BAPEN’s second Nutrition Screening Week Survey Report (NSW08) has revealed that weighing scales are not being calibrated on a regular basis contrary to national standards and an alert from the Department of Health.
Without accurate scales to use to gain weight information, patients and residents in care may be “misclassified” as being at risk of malnutrition or not.
BAPEN’s NSW08 Report reveals that the practice of regular calibration of scales varies in all care settings. It was more likely to occur in care homes (84%) than in hospitals (60%) and least likely to happen in mental health units (33%).
Professor Marinos Elia, Co-Lead of NSW08 states: “With more than 1 in 4 of admissions into hospital, 1 in 5 on admission to Mental Health Units and over 1 in 3 admitted to care homes being identified at risk of malnutrition as recorded during BAPEN’s NSW08, it is vital that accurate information is collected on weight so that the risk of malnutrition for every individual can be measured accurately and appropriate care plans implemented. That cannot happen if scales are not calibrated on a regular basis.
Hospitals, care homes and mental health units not calibrating their scales regularly are failing to meet national recommendations and are ignoring a Department of Health alert.
Failure to ensure that scales are regularly calibrated may indicate that health and care organisations are not taking malnutrition and nutritional care and treatment seriously enough.”
BAPEN’s NSW08 Report has collated results from 130 hospitals, 75 care homes and 17 mental health units, covering data from 5089 adult patients in hospital, 614 residents in care homes and 185 patients in mental health units.
“Malnutrition” was recorded in BAPEN’s NSW08 as common in all types of care homes and hospitals, all types of wards and diagnostic categories, and across all ages. Most of those affected were in the high risk category.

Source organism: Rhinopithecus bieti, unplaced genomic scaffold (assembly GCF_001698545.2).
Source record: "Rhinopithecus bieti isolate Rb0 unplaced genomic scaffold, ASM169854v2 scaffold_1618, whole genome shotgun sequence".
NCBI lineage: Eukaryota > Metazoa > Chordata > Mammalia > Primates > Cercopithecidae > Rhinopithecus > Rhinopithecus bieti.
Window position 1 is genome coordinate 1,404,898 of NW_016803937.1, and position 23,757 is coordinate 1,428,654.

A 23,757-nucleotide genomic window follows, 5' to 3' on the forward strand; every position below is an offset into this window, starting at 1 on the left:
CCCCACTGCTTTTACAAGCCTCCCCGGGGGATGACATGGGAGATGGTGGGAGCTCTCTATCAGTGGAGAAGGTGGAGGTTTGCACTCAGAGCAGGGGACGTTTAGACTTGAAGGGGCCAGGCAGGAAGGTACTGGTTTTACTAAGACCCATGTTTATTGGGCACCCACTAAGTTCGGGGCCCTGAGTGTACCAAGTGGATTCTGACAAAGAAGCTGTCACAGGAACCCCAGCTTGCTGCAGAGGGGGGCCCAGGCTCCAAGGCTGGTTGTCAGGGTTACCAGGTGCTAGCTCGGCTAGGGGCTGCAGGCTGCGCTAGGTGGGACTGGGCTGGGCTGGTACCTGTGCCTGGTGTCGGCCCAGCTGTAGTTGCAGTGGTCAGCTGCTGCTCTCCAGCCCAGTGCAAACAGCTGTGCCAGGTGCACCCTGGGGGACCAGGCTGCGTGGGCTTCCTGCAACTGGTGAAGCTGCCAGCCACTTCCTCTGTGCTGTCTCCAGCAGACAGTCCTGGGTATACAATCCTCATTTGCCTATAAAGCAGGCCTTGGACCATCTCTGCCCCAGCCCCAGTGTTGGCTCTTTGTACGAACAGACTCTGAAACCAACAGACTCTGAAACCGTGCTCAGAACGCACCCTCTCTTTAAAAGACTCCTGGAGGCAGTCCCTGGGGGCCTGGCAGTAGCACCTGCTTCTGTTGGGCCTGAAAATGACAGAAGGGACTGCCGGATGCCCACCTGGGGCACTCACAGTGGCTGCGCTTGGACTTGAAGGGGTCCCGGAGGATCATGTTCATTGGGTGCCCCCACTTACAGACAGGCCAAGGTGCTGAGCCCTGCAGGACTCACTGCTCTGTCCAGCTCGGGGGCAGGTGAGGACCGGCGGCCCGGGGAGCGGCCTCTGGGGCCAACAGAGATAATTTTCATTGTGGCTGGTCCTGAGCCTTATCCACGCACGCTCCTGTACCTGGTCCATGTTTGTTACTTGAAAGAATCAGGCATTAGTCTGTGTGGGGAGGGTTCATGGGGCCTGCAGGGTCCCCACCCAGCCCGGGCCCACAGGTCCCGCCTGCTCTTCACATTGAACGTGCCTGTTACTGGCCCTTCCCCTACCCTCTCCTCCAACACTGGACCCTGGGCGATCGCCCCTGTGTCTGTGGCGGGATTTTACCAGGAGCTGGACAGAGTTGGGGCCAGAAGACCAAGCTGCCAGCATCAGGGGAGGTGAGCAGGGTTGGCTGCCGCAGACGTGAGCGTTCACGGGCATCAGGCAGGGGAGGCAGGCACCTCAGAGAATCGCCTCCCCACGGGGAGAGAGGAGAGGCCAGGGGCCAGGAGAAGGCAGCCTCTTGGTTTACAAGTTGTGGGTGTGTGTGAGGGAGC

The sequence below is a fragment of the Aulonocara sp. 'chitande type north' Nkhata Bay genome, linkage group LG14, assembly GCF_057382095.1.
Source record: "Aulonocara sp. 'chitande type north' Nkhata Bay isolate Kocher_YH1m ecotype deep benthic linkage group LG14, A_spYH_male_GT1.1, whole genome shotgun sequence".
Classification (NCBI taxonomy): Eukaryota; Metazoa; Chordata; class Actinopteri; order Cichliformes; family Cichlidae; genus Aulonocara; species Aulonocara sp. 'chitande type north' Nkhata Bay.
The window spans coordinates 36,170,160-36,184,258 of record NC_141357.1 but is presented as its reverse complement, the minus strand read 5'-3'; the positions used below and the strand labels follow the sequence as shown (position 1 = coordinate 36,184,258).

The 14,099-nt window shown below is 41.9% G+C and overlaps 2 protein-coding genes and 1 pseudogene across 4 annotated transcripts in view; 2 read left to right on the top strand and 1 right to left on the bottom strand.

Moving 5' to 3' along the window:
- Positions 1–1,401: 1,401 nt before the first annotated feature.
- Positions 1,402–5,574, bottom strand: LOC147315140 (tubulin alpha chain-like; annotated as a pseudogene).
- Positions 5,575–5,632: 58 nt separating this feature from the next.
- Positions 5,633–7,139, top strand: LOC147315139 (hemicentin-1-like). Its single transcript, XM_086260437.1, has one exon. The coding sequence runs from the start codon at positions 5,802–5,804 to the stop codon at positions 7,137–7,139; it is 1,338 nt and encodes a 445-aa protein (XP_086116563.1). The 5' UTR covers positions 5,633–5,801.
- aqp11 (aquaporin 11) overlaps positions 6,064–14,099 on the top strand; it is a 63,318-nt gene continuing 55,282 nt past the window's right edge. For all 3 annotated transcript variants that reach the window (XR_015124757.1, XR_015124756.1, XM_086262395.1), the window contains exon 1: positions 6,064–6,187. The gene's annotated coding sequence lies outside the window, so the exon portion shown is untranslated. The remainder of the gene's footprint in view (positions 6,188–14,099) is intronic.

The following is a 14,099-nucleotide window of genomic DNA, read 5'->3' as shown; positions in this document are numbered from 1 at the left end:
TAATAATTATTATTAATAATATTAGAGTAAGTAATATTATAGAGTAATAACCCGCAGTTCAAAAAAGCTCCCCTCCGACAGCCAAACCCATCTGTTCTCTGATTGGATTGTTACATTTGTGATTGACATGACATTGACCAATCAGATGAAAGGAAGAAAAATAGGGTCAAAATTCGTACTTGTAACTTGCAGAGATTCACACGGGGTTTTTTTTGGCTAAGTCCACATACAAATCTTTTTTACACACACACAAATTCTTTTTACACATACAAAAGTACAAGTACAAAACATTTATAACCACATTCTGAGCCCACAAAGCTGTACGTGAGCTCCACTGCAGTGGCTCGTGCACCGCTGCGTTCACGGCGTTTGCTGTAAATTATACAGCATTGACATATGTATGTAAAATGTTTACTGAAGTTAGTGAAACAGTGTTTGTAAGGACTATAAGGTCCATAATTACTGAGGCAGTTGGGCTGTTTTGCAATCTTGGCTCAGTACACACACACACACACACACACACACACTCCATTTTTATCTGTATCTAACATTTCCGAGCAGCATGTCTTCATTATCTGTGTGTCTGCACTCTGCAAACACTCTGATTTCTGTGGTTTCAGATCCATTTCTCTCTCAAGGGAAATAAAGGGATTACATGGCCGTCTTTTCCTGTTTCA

The overall results are similar to those obtained in BAPEN’s 2007 Nutrition Screening Week, with the exception of a higher prevalence of “malnutrition” in care homes found in the 2008 survey (42% v 30%).
Christine Russell Co-Lead of NSW08 also states: “One other area of major concern revealed in BAPEN’s NSW08 Report is that some hospitals and mental health units are still failing routinely and consistently to include information on malnutrition risk or status on discharge.
Nutrition information should be “handed on” as individuals transfer from one care setting to another.
Our 2008 Survey reveals that, although the numbers involved are small, at least 1 in 2 of those admitted from care home to hospital are at risk of malnutrition, the majority at high risk.”
Only around 50% of the hospitals and 36% of the mental health units contributing to this survey said they always or usually included malnutrition information on discharge.
The results of BAPEN’s NSW08 (Summer) and NSW07 (Autumn) should be regarded as interim results as it is planned to undertake two more Screening Weeks in 2010 and 2011 to complete surveys across all four seasons. The data obtained in the four seasons will be analysed together to obtain a more complete picture of “malnutrition” in the UK. BAPEN’s NSW10 to cover the winter season will take place 12-14 January 2010.
The nutritional screening undertaken in BAPEN’s Nutrition Screening Week Audits in the UK uses consistent criteria across all settings based on BAPEN’s Malnutrition Universal Screening Tool, the “MUST”.
Participating hospitals, care homes and mental health units have now received their results from BAPEN so they can benchmark their own local prevalence figures and screening practice against the national picture presented in this new BAPEN Report.
Results from BAPEN’s second Nutrition Screening Week will be discussed at BAPEN’s 2009 Conference “Malnutrition Matters” (13/14 October, Cardiff International Arena, Cardiff) together with plans for BAPEN’s NSW10.